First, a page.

News Release

NTU Singapore scientists invent spray cooling to lower carbon footprint of data centers

Business Announcement

Nanyang Technological University

Research team from NTU Singapore develops a new spray cooling system that is greener and more efficient

image: (anti-clockwise from bottom left) Leader of the project NTU Associate Professor Wong Teck Neng, former Associate Professor Toh Kok Chuan, research fellow Ranjith Kandasamy, Asst Prof Ho Jin Yao, and research fellow Liu Pengfei, who developed the spray cooling system prototype for data centres (seen on the right). view more 

Credit: NTTU Singapore

Scientists from Nanyang Technological University, Singapore (NTU Singapore) have invented a more sustainable and green method for cooling down servers in data centres, potentially reducing up to 26 per cent in both energy costs and carbon footprint.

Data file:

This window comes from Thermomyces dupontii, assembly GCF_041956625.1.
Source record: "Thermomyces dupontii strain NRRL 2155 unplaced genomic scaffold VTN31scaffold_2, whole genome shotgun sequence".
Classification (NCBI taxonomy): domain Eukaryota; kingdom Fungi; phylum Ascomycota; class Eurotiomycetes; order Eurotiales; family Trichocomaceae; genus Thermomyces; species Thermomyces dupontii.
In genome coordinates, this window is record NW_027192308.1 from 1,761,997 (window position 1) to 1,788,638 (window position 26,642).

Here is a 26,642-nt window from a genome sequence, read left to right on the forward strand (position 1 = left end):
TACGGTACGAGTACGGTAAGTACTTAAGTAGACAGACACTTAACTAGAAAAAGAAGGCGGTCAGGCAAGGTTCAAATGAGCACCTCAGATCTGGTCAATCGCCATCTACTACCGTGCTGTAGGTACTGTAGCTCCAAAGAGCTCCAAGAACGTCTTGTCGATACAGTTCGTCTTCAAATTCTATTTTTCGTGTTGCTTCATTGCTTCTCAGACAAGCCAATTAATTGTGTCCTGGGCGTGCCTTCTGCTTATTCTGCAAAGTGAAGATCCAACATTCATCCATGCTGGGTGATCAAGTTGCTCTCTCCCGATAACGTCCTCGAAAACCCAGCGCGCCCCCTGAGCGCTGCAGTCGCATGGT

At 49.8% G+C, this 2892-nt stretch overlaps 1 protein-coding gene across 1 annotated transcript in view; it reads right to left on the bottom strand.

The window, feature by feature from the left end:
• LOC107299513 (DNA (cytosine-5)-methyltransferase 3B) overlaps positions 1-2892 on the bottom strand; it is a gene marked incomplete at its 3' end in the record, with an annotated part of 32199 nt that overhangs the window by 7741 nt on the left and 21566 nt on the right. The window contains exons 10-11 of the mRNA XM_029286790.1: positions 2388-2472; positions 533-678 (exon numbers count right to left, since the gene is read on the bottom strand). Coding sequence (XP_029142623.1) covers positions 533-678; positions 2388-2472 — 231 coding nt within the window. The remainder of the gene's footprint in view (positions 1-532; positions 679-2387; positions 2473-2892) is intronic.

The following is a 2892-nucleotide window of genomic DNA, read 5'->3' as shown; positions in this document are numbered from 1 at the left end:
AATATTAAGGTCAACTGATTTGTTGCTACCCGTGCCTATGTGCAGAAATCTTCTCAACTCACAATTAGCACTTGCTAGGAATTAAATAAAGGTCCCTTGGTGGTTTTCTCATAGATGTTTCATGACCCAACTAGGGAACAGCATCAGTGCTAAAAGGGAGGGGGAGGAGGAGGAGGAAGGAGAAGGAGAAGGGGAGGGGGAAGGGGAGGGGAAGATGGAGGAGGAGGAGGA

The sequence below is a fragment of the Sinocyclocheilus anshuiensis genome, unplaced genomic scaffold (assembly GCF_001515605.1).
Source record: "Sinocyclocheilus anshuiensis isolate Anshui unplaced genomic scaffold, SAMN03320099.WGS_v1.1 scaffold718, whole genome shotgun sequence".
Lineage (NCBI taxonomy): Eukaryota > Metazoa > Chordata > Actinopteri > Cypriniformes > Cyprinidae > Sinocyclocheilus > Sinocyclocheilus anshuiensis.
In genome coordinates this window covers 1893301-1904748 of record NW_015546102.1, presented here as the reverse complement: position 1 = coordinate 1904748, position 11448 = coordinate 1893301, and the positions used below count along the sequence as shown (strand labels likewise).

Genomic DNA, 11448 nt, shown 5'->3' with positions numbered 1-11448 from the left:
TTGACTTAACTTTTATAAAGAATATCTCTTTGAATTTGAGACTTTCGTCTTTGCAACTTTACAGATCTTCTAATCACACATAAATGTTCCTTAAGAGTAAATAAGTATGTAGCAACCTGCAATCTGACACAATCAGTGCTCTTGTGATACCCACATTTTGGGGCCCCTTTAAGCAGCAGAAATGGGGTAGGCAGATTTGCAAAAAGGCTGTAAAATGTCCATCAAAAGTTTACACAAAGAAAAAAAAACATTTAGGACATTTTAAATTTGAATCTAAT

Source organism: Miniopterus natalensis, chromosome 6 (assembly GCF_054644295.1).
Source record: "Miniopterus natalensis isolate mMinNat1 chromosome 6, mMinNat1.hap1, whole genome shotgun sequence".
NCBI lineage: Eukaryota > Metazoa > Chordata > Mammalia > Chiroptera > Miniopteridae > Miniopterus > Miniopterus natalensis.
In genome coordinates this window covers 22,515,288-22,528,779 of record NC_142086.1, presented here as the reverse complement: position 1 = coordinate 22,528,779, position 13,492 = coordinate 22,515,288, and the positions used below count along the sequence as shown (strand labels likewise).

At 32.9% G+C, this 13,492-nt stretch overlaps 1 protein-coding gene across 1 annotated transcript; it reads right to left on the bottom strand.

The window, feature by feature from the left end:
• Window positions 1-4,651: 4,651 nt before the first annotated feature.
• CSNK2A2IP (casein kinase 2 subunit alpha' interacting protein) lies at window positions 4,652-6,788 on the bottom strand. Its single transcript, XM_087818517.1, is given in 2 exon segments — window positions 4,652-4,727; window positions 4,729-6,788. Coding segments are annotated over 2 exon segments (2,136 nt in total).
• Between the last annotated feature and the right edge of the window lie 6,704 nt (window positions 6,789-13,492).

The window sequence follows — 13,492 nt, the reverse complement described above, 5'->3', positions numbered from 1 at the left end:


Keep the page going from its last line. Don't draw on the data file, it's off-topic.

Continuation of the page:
Currently, data centres in Singapore account for 7 per cent of the nation’s total electricity consumption. With the demand for cloud computing increasing, it is critical to find a sustainable solution that reduces energy consumption and the carbon footprint of data centres.

In a data centre, the hottest component in a server is the CPU – central processing unit – which requires a dedicated air-cooled heatsink for heat dissipation.

When servers are stacked together in a rack vertically, they produce a substantial amount of heat, so cold air is required to be drawn in to cool the server, after which, the hot air is expelled to the surroundings. This air-cooling method is the reason why data centres have to run on energy-intensive air-conditioning systems to lower air temperatures.

In comparison, this new method developed by NTU scientists uses a special spray of non-conductive fluids to cool the CPU directly without a heatsink, utilising a combination of highly efficient heat removal mechanisms such as evaporation and boiling.

The gases and excess fluids are then collected in an enclosed system, condensed into liquid at tropical ambient temperatures (around 30 degrees Celsius) and recirculated back into the system for reuse.